BS: Architects too ply their trade increasingly in a virtual realm. When I began my career in the early 1980s my colleagues and I worked at long drafting tables, sitting on tall stools or standing. The radio played classical music, and we talked to each other while we worked. Today, interns and junior architects sit slumped before computer monitors, earbuds firmly in place, moving only wrists and fingertips. The new digital tools they use are vastly more powerful than my pencil and straight edge. But in embracing them the profession has also abandoned a tradition of draftsmanship and a design process, centered on hand drawing, that went back at least to the Renaissance. How that change will play out—in architects’ relations to their work and in the designs they produce—remains to be seen. I believe it represents an historic watershed, one that gets less attention than it deserves.

How has this loss changed the practice of our professions?

DL: It is commonplace now for primary care doctors to spend more time on the computer than with their patients. We study the screen instead of the patient’s facial expression or posture; follow computer prompts instead of the labyrinthine turns in their story; touch our keyboard but not the body that longs to be examined. We decline to intuit the nature of an illness before blood tests and imaging studies have quantified and objectified the patient’s suffering. Documentation has replaced communication; the inchoate illness of the patient is less true, less reliable—less real—than what is digitally displayed. We have lost our belief that conversation and a careful examination can alter the course of an illness.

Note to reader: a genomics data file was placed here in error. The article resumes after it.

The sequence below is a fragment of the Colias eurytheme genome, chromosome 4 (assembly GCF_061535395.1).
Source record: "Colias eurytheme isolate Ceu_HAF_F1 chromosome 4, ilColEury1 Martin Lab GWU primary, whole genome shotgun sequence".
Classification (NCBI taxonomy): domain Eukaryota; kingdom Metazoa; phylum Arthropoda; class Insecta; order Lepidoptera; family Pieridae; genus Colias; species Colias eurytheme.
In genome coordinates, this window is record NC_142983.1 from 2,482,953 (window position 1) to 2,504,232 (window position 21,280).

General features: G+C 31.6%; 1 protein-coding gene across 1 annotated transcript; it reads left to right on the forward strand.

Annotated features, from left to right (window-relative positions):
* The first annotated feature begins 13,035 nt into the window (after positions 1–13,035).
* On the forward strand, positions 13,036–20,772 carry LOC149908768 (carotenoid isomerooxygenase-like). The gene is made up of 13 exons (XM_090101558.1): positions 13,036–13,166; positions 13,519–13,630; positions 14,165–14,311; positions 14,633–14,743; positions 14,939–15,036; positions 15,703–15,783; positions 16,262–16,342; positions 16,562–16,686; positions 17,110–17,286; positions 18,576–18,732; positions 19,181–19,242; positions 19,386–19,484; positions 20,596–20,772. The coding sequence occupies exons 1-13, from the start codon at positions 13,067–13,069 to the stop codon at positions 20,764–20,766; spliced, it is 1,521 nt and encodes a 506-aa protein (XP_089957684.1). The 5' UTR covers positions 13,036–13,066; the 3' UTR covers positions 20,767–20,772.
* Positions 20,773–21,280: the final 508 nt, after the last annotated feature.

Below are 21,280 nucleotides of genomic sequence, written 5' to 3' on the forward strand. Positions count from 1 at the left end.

BS: In architecture the shift from analog to digital follows generational lines. Many, if not most, firms are still led by architects who trained when the norm was sketching, drafting, and building models by hand and who still use the old tools to design. But construction drawings, what lay people still call “blueprints,” are almost invariably produced by younger associates on computers rather than by hand. My time as a draftsman spanned the crossover period between hand and computer drawing, and I found the contrast between the two regimes stark. When I worked by hand, building designs continued to evolve as I translated them into construction drawings. My creative input was part of the process, and the process was part of my training as a designer. Something about working on a screen, however, cut off my ability to inhabit the building as I drew it, so I became more of a technician than a designer.